Today columns|Opeds|Boston.com blog|Media|Other Publications|
Military-style guards with guns in schools across the nation wouldn't protect
James Alan Fox, Opinion columnist
Published 3:00 a.m. ET Feb. 20, 2019
Even after Parkland, Santa Fe shootings, military-style guards don't make
sense for schools. They'll create an environment of fear more than safety.
On Valentine's Day, we remembered the students and staff from Parkland,
Florida, who one year ago were struck " not by Cupid's arrow " but by
bullets from an intruder's gun. Soon we will do the same for the 10 who
perished in May's school shooting in Santa Fe, Texas.
We will, of
course, never forget these tragedies, just as we will never forget the
Columbine and Sandy Hook massacres from years past. These represent the
awful extremes of school violence that have students and parents around the
country in a hyper state of fear.
Although the sense of safety of
schools has been shaken, it it important not to view such occurrences as the
"new normal," as some have suggested. Since the mass killing at Santa Fe
High, there have been but four fatal gun assaults of students in our
nation's K-12 schools, each claiming the life of a single victim. Also, in
the five years before the Parkland shooting, 13 students were gunned down at
schools, a tiny fraction of the thousands of school-age children shot to
death over that time frame while they were away from school.
the "one is one too many" mantra is true, school shootings are not an
epidemic. More important, there is no reason to overreact, which clearly is
the case at a charter school in Palmetto, Florida, where military veterans
are being hired to patrol the campus wearing body armor and carrying
semi-automatic rifles. Principal Bill Jones believes this will send a strong
message of deterrence to anyone who would contemplate an attack, even though
a suicidal assailant might actually welcome a shootout.
the broader message of danger relayed to students by such visible firepower:
The bad guy is gunning for you. Transforming schools into armed camps does
more to elevate fear than alleviate it.
Talent and temperament are
Jones is not the only administrator hiring guardians
and arming them with high-powered weapons. There is, however, a significant
difference between civilian guardians and school resource officers who have
been deployed successfully in schools across the country for decades. Not
only are SROs sworn law enforcement personnel trained for the role, but they
also perform a variety of functions besides guarding against armed
intruders, from vandalism prevention and drug education to mentoring
students and coaching athletes.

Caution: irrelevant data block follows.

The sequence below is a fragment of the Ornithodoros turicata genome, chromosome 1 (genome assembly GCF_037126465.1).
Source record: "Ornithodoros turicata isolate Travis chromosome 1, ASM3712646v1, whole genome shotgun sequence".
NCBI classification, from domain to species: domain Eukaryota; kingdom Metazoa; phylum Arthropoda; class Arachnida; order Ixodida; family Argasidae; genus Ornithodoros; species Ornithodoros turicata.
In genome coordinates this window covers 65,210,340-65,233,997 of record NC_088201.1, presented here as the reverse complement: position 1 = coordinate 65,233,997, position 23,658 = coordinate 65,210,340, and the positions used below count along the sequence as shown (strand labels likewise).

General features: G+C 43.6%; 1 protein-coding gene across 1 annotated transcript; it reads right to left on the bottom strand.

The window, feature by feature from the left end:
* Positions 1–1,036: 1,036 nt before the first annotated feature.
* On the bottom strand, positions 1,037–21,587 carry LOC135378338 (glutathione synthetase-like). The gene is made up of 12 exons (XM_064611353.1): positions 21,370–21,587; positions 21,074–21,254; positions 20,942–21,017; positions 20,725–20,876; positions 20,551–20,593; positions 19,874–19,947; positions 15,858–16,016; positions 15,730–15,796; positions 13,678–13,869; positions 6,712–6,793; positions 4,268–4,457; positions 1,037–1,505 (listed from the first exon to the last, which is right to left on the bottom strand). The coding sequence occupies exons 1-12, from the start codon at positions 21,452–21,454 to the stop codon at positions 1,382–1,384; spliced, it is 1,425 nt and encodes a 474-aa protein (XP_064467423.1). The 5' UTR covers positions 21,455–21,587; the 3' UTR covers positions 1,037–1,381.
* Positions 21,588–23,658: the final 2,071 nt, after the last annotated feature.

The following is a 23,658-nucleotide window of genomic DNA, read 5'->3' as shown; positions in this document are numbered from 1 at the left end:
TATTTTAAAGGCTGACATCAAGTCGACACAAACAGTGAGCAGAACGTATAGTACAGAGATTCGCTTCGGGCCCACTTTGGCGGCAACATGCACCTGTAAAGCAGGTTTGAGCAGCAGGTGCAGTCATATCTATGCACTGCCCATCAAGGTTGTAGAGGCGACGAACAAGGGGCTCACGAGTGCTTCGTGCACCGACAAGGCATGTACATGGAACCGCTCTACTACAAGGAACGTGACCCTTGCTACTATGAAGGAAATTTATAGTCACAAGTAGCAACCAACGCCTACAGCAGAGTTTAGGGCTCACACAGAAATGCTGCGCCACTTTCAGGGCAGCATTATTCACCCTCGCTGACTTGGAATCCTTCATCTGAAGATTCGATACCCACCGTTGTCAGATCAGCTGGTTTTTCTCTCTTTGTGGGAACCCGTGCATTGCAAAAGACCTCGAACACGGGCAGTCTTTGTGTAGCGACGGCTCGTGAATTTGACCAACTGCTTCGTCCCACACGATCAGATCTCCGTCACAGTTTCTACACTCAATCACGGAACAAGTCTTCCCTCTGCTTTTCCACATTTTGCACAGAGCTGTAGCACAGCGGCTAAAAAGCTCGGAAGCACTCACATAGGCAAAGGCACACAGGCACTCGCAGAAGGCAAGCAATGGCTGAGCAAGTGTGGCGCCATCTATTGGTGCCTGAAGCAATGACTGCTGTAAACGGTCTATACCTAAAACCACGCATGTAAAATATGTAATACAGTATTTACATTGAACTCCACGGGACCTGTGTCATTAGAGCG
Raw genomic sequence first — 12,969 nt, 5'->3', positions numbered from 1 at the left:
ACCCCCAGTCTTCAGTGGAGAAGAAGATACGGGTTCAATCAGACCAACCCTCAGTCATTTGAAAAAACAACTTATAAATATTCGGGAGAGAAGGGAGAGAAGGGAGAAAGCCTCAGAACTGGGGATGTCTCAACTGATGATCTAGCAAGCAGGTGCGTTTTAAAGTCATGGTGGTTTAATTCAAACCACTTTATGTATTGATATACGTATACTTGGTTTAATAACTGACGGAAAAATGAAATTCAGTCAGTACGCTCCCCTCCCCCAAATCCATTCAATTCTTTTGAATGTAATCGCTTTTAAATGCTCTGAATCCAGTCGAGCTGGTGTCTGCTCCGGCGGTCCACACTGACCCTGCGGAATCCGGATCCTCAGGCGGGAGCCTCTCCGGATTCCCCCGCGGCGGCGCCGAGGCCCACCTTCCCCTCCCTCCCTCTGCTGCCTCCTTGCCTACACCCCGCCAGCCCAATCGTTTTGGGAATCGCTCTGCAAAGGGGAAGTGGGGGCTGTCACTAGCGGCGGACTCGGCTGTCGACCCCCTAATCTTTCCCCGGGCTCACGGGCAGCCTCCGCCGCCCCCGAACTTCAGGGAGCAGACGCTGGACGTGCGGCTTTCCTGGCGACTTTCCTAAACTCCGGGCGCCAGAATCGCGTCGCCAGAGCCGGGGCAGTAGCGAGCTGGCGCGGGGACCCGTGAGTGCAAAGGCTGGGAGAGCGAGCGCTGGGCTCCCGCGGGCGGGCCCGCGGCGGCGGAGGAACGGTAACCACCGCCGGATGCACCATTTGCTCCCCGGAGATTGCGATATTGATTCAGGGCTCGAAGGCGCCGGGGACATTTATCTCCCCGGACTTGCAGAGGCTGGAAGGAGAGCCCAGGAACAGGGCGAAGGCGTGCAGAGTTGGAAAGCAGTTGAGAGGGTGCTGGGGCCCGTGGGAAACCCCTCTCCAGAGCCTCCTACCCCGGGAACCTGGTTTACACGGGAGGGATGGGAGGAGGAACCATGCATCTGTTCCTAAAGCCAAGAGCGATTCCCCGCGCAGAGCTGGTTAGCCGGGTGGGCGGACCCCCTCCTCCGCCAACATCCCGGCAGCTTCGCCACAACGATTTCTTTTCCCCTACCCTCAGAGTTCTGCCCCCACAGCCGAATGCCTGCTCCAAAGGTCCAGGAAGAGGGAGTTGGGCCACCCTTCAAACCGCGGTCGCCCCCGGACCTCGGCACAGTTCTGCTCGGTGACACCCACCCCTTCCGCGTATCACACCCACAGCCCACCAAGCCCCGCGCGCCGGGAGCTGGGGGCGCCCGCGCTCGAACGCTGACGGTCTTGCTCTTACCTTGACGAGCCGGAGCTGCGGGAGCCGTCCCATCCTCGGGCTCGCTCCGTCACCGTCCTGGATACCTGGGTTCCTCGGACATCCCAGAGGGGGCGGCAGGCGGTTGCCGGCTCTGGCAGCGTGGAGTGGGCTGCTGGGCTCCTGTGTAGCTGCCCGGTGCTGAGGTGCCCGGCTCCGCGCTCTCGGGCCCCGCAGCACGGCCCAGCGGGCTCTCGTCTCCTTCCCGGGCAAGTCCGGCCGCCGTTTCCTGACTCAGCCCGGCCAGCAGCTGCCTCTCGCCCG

By contrast, the school guardians
being recruited in Florida and elsewhere, despite having completed an
intensive training program, are ill-equipped for the job in terms of talent
and temperament, not weaponry.
According to FBI data, there were 20
active shooter events at K-12 schools from 2010 through 2017, nearly half
without fatalities, for an average of fewer than three incidents per year.
That is in contrast to the roughly 100,000 schools in the United States.
Given the exceptionally low likelihood of an active shooter attack, the
overwhelming majority of the guardian's time will be idle, much like the
lonely repairman in the classic Maytag commercial.
with guidance, not big guns
Not only are the odds of an active
shooter much longer than the long guns used in Palmetto, but many school
shootings have occurred during non-school hours, when guardians might not be
working. Unfortunately, there is always opportunity for a determined gunman
to do damage in nonsecure places. Are we going to put a guard on every
yellow school bus or arm the refs at JV football games?
spending scare resources to deter the unlikely gunman, it is better to
invest in prevention, such as hiring more teachers, guidance counselors and
school psychologists. However effective in identifying and intervening with
a student seemingly on the path to destruction, this will at the same time
enhance the educational and social development of countless students, most
of whom would never be inclined to shoot a classmate or teacher.
1957, while mobilizing the Arkansas National Guard to deal with the Little
Rock school integration crisis, President Dwight Eisenhower lamented: "It
will be a sad day for this country ... if school children can safely attend
their classes only under the protection of armed guards. That sad day has
come, and the concern for aggressive over-response is bigger than Little
Rock.James Alan Fox is the Lipman
Professor of Criminology, Law and Public Policy at Northeastern University
and a member of the USA TODAY Board of Contributors. He is co-author of
Extreme Killing: Understanding Serial and Mass Murder. Follow him on
You can read diverse opinions from our
Board of Contributors and other writers on the Opinion front page, on
Twitter @usatodayopinion and in our daily Opinion newsletter. To respond to
a column, submit a comment to email@example.com